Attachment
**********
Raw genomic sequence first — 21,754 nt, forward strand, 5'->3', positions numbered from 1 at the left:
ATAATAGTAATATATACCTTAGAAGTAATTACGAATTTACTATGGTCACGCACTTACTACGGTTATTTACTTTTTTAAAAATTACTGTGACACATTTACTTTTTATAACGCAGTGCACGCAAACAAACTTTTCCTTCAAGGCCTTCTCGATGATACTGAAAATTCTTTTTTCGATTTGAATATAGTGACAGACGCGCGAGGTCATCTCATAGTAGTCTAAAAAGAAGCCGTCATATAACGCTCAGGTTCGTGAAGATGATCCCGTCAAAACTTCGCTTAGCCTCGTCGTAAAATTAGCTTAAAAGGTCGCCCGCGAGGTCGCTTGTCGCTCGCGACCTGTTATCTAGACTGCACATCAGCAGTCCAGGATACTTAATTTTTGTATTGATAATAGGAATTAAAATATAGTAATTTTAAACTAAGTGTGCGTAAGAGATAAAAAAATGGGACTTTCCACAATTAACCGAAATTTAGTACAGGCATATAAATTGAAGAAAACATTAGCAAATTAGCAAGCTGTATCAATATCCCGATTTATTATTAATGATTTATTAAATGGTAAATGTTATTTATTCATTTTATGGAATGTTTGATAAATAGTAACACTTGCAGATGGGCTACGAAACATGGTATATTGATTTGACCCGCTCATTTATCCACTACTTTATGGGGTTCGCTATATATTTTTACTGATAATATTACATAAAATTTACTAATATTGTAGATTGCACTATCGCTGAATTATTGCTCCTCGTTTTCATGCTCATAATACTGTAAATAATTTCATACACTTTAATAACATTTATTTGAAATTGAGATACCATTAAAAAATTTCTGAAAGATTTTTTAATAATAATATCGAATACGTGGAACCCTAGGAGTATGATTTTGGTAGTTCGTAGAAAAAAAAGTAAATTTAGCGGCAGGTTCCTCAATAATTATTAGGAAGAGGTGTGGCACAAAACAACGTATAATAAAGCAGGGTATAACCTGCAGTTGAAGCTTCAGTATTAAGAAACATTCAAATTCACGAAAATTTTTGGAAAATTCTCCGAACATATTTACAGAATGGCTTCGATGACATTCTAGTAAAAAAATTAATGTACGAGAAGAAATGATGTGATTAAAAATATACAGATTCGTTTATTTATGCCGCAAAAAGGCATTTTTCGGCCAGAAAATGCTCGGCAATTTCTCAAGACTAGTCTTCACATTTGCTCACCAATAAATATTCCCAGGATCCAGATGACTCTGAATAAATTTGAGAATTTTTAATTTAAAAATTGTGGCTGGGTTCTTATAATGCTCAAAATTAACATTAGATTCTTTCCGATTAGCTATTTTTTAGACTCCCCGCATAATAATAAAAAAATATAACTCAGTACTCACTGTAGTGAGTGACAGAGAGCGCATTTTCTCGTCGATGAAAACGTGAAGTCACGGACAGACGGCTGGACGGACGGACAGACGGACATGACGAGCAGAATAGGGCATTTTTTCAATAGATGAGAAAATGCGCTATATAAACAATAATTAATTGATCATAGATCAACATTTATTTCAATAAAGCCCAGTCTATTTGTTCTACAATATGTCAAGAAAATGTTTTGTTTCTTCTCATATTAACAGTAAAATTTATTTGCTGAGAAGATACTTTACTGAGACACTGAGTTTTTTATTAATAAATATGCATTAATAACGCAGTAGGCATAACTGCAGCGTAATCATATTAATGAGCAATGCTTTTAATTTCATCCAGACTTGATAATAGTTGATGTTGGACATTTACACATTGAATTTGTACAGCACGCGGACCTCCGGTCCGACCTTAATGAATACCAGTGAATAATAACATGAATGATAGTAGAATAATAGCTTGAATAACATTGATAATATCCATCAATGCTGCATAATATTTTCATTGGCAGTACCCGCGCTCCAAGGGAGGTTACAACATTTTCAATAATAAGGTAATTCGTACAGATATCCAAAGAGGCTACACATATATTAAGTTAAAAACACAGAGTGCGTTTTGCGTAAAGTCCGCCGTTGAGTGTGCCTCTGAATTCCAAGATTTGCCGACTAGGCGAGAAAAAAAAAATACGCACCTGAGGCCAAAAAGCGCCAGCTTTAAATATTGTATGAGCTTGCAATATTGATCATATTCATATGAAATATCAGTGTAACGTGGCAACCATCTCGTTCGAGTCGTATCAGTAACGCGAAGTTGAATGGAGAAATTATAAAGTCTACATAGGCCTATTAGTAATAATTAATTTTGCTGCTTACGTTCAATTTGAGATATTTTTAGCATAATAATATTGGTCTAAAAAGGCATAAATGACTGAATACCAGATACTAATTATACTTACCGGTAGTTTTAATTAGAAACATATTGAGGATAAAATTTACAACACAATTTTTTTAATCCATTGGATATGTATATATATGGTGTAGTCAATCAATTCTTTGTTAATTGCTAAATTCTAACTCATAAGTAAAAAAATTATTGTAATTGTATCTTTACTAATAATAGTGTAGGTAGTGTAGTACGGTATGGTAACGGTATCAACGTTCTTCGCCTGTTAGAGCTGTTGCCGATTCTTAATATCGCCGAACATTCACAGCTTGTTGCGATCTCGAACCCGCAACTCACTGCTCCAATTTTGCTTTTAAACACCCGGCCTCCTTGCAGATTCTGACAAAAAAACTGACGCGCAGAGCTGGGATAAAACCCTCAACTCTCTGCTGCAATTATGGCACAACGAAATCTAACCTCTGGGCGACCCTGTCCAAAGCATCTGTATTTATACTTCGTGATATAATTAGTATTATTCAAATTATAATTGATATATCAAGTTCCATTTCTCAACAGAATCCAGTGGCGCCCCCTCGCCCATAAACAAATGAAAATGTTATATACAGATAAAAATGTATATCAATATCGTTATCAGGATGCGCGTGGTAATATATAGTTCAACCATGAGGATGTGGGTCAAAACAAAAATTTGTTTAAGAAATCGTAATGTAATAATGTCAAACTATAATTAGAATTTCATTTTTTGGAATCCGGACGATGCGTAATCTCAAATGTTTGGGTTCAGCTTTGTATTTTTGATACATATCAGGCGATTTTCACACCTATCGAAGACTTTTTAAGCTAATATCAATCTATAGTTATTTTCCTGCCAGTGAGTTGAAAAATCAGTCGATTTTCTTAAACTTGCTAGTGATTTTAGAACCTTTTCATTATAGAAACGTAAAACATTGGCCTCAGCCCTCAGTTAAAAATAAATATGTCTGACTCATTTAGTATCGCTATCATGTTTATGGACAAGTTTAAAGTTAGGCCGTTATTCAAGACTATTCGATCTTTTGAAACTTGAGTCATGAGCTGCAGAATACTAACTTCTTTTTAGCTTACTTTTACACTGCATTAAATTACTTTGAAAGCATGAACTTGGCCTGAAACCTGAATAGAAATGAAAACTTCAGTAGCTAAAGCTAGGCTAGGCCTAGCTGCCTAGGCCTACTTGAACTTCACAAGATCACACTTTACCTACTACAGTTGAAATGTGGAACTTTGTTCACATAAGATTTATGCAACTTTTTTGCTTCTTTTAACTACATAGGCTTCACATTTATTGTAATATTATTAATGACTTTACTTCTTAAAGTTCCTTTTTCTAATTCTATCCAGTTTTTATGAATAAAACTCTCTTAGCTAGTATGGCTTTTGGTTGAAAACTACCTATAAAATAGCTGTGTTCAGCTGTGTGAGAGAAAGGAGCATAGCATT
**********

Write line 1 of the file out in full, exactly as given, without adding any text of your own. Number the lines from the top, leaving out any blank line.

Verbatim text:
Raw genomic sequence first — 21,754 nt, forward strand, 5'->3', positions numbered from 1 at the left: